"No," said Joseph Kaufrnan. "I think I can honestly say that I wouldn't. In fact, to tell you the truth, you're coming around to the very proposition that the Nazis were making to us in the spring of '45, Himmler and Goering and Goebbels, why don't we all get together and turn on the Russians, knock 'em out of Europe and finish Communism in one glorious crusade! Think of all the problems that would have avoided! No Russians in Berlin, a good strong German army to secure central Europe." He stood up. We all stood up. "My God, what an opportunity we missed!

"There you go again," said Leffingwell, smiling and shaking his head. "Emotionalism. Dramatic oratory. It just ain't so. We are not going to restore the Nazis and turn on the Russians. We are going to build a new Germany, a democratic state--"

"All right, you guys, enough's enough." Boswell Hyde walked over to the bedroom door. "It's time to eat. Anybody want to use the John?" He switched on the light, transforming the room. "Are you going to join us for dinner, Sergeant?" and Joseph Kaufman turned and looked at me as if he had not seen me before, as if he did not know I had been sitting there.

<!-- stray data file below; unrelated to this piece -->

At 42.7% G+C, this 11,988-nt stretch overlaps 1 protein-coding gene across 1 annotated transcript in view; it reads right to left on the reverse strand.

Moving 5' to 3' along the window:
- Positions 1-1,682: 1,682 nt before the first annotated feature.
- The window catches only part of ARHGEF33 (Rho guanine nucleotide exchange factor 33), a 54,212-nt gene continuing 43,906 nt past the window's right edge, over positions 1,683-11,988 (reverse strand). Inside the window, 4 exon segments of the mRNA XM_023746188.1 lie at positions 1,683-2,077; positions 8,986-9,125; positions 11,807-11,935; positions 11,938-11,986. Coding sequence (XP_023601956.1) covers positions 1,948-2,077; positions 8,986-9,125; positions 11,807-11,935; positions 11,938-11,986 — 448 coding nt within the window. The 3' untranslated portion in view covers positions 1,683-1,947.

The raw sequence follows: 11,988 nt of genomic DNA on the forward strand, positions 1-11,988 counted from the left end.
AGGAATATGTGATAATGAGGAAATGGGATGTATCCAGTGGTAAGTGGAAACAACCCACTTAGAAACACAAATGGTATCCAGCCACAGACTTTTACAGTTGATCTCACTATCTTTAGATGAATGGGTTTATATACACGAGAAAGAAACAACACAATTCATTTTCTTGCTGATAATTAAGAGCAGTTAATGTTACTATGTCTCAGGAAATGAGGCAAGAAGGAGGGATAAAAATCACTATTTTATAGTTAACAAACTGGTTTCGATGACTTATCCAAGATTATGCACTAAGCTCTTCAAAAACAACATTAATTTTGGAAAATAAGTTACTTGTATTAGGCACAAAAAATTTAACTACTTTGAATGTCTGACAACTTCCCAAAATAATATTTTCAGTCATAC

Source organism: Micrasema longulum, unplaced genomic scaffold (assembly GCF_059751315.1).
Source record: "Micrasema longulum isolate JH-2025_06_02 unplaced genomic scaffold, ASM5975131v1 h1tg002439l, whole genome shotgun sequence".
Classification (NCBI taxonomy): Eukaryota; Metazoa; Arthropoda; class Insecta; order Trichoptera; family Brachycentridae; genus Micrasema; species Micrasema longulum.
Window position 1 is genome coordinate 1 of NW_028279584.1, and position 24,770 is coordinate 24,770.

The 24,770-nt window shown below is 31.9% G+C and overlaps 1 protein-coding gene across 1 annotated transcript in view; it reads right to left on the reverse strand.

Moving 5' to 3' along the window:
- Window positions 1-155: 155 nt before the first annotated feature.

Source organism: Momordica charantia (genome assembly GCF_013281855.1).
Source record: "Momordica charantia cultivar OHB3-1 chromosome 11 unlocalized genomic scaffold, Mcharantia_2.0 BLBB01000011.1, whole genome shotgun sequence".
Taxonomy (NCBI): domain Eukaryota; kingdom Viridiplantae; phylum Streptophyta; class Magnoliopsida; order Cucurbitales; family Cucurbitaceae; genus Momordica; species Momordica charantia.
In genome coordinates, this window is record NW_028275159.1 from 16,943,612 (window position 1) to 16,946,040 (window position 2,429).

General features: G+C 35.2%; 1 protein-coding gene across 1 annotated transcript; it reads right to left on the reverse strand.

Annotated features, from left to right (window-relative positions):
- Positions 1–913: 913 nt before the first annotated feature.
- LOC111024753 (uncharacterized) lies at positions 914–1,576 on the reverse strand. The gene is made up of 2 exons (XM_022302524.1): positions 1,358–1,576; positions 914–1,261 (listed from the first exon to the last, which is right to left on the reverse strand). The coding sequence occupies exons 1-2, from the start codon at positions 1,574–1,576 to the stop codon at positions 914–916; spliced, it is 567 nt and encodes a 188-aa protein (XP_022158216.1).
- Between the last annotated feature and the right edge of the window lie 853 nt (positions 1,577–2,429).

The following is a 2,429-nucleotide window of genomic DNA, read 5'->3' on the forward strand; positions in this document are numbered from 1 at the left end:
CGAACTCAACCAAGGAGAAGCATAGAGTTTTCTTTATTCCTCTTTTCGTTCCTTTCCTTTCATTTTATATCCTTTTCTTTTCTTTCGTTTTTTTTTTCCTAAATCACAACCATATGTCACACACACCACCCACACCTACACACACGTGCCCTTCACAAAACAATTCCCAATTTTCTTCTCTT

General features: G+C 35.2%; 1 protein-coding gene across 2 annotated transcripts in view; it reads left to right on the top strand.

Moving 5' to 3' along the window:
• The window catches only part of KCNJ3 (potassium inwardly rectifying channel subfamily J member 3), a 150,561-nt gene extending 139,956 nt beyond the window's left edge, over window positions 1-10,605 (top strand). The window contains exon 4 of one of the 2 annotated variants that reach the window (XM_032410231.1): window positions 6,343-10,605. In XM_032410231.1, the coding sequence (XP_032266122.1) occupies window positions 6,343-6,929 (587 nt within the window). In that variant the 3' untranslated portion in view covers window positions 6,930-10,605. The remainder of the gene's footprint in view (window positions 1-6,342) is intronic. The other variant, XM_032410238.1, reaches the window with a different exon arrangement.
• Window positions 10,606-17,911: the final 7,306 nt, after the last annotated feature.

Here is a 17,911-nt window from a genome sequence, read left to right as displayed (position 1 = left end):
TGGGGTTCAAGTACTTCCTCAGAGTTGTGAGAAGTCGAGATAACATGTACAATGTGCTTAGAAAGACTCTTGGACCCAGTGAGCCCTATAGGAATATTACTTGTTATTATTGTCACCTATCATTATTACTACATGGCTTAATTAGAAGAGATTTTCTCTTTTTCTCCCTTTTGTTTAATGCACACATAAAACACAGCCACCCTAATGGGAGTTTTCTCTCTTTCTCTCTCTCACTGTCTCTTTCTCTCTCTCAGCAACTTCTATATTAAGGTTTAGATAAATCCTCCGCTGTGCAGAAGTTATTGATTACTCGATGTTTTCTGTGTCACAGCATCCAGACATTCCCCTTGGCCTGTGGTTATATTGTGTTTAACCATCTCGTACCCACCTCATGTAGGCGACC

previous chapter, next chapter



1961 - A Point of View
[1] The annual meeting of the stockholders of the Boatwright Corporation
[2] What are you going to do about Boatwright and what are you going to do about yourself?
[3] Have we learned anything this evening, Doctor?
[4] Producing results?
[5] Alexander's Feast
[6] How'd you like to go over to Salzburg for a month with me?

1947 - An Island
[7] You're not going to Berlin. You're staying here.
[8] All right, we're the Military Government.
[9] The Americans are teaching us to be democratic instead of fascistic.
[10] Well, this is Fasching.
[11] Letters after Ash Wednesday
[12] Say Boris is at Schloss Fyrmian.
[13] THE AMERICAN ACADEMY IN EUROPE - Prospectus for the First Session
[14] Learn to think of people as individuals.
[15] Parlez-moi d'amour, redites-moi des choses tendres.
>[16] Not one thing left to show that you've ever been on earth? -"Sources of Soviet Conduct"
[17] A Countess, a Prussian Officer and a Ländler
[18] Now this part of your life is over and I'm sending you home.